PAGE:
Biden Admin Moves Forward With Strict New Regulations on Climate Subsidies

[Photo Credit: by Gage Skidmore]

On Friday, the Biden administration put forth stringent regulations for a crucial climate subsidy, aligning itself with environmental organizations despite apprehensions from several major energy corporations that excessive restrictions might stifle an essential sector.

Beneficiaries of extensive tax credits for producing hydrogen, one of the few viable alternatives to fossil fuels in heavy industries such as steelmaking and shipping where renewable electricity and batteries are inadequate, would be determined by the proposed criteria.

It had been cautioned by corporations such as NextEra Energy, BP, and Constellation Energy that stringent regulations pertaining to the tax credit might result in the termination of projects and impede the growth of the emerging sector.

The regulations that were put forth on Friday specify the manner in which businesses that wish to claim the tax credit must acquire the electricity required to produce hydrogen.

Some businesses, academics, and environmental organizations have stated that laxer regulations on these purchases would increase emissions.

Additionally, Air Products and Chemicals and other corporations advocated for stricter standards. AES and Air Products intend to develop new wind and solar energy sources in order to produce hydrogen as part of a $4 billion Texas initiative that would satisfy the requirements proposed on Friday.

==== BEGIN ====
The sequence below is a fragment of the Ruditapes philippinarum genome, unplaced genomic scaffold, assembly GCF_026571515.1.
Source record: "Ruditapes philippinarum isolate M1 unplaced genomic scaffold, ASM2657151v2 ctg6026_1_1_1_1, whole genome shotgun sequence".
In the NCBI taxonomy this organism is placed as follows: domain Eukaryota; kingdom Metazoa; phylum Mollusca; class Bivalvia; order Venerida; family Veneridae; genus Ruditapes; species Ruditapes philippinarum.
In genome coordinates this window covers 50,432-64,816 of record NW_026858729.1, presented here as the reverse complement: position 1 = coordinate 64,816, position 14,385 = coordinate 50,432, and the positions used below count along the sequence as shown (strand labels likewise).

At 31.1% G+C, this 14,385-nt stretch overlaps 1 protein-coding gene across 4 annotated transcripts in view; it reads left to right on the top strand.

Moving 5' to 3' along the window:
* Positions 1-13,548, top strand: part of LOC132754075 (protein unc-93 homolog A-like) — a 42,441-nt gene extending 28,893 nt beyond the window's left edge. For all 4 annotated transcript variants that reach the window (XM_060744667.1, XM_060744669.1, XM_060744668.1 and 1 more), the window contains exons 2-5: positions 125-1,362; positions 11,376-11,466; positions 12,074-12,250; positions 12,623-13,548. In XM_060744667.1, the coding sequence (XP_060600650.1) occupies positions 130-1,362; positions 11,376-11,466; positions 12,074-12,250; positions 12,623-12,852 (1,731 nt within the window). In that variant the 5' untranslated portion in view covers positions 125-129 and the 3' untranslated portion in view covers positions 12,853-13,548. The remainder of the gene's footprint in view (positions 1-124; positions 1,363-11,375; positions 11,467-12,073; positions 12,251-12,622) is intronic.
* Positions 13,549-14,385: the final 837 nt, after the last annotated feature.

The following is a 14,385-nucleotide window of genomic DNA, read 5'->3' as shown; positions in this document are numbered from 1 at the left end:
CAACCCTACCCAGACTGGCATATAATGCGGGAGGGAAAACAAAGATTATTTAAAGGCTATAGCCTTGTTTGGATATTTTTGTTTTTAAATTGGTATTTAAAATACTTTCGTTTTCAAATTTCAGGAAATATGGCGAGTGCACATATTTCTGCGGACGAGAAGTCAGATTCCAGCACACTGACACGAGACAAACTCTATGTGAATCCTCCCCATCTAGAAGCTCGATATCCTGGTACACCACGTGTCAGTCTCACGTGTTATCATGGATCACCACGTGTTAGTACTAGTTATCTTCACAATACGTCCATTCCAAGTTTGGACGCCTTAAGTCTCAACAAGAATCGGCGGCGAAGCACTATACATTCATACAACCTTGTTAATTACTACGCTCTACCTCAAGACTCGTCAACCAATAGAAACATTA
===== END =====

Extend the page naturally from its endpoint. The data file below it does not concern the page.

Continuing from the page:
The highly anticipated regulations have been among the most disputed since their enactment last year under the Inflation Reduction Act.

The tax credit is substantial, potentially offsetting over 50% of the expenses associated with a conventional green hydrogen project.

It will also usher in a new industry, since the production of pure hydrogen is presently uneconomical without government subsidies.

Prior to Friday’s announcement, corporations and environmental organizations engaged in a months-long lobbying and advertising campaign in an effort to influence administration officials.

The crux of the dispute is whether, in order to qualify for the tax credit, companies that intend to produce hydrogen using fossil-fuel power from electricity systems would be required to purchase equivalent renewable energy on an hourly basis or under a laxer annual standard.

The requirement and provision that new power facilities be utilized for hydrogen production, according to businesses, will impede development and restrict the locations of potential projects.

Furthermore, the maximum subsidy would not be granted to projects that produce hydrogen using existing nuclear power facilities.

[READ MORE: Supreme Court Declines to Weigh in On Trump Immunity]